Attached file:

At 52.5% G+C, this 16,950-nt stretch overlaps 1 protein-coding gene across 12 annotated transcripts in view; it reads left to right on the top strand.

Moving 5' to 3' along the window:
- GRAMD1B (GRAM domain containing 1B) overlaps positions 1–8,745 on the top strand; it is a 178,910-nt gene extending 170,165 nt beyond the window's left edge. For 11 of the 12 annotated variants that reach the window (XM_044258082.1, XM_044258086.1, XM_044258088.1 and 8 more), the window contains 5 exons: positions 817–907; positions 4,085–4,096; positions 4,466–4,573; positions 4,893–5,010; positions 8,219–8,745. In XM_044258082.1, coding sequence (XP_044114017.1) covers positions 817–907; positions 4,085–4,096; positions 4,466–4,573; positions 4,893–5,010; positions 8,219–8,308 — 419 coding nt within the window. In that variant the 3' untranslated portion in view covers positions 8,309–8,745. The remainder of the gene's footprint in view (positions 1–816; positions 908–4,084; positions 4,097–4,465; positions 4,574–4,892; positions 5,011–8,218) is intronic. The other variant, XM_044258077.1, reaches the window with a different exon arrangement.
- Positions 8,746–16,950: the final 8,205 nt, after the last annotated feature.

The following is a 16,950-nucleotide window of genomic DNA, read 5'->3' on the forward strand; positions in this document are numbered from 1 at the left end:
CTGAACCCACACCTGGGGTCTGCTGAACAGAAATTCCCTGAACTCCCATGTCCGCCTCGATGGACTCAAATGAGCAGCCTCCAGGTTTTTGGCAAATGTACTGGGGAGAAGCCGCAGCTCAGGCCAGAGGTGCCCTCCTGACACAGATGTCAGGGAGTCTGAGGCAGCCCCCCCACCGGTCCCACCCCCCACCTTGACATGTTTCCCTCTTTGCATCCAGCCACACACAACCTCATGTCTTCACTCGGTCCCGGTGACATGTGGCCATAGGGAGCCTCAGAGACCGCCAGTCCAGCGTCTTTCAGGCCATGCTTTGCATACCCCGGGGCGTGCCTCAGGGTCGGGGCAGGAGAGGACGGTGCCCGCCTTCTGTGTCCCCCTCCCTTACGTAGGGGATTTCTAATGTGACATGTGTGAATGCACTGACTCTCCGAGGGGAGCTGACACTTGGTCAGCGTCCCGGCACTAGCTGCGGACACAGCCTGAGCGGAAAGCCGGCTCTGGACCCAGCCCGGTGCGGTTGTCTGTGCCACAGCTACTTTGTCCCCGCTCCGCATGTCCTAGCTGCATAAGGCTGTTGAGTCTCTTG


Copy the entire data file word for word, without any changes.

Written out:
At 52.5% G+C, this 16,950-nt stretch overlaps 1 protein-coding gene across 12 annotated transcripts in view; it reads left to right on the top strand.

Moving 5' to 3' along the window:
- GRAMD1B (GRAM domain containing 1B) overlaps positions 1–8,745 on the top strand; it is a 178,910-nt gene extending 170,165 nt beyond the window's left edge. For 11 of the 12 annotated variants that reach the window (XM_044258082.1, XM_044258086.1, XM_044258088.1 and 8 more), the window contains 5 exons: positions 817–907; positions 4,085–4,096; positions 4,466–4,573; positions 4,893–5,010; positions 8,219–8,745. In XM_044258082.1, coding sequence (XP_044114017.1) covers positions 817–907; positions 4,085–4,096; positions 4,466–4,573; positions 4,893–5,010; positions 8,219–8,308 — 419 coding nt within the window. In that variant the 3' untranslated portion in view covers positions 8,309–8,745. The remainder of the gene's footprint in view (positions 1–816; positions 908–4,084; positions 4,097–4,465; positions 4,574–4,892; positions 5,011–8,218) is intronic. The other variant, XM_044258077.1, reaches the window with a different exon arrangement.
- Positions 8,746–16,950: the final 8,205 nt, after the last annotated feature.

The following is a 16,950-nucleotide window of genomic DNA, read 5'->3' on the forward strand; positions in this document are numbered from 1 at the left end:
CTGAACCCACACCTGGGGTCTGCTGAACAGAAATTCCCTGAACTCCCATGTCCGCCTCGATGGACTCAAATGAGCAGCCTCCAGGTTTTTGGCAAATGTACTGGGGAGAAGCCGCAGCTCAGGCCAGAGGTGCCCTCCTGACACAGATGTCAGGGAGTCTGAGGCAGCCCCCCCACCGGTCCCACCCCCCACCTTGACATGTTTCCCTCTTTGCATCCAGCCACACACAACCTCATGTCTTCACTCGGTCCCGGTGACATGTGGCCATAGGGAGCCTCAGAGACCGCCAGTCCAGCGTCTTTCAGGCCATGCTTTGCATACCCCGGGGCGTGCCTCAGGGTCGGGGCAGGAGAGGACGGTGCCCGCCTTCTGTGTCCCCCTCCCTTACGTAGGGGATTTCTAATGTGACATGTGTGAATGCACTGACTCTCCGAGGGGAGCTGACACTTGGTCAGCGTCCCGGCACTAGCTGCGGACACAGCCTGAGCGGAAAGCCGGCTCTGGACCCAGCCCGGTGCGGTTGTCTGTGCCACAGCTACTTTGTCCCCGCTCCGCATGTCCTAGCTGCATAAGGCTGTTGAGTCTCTTG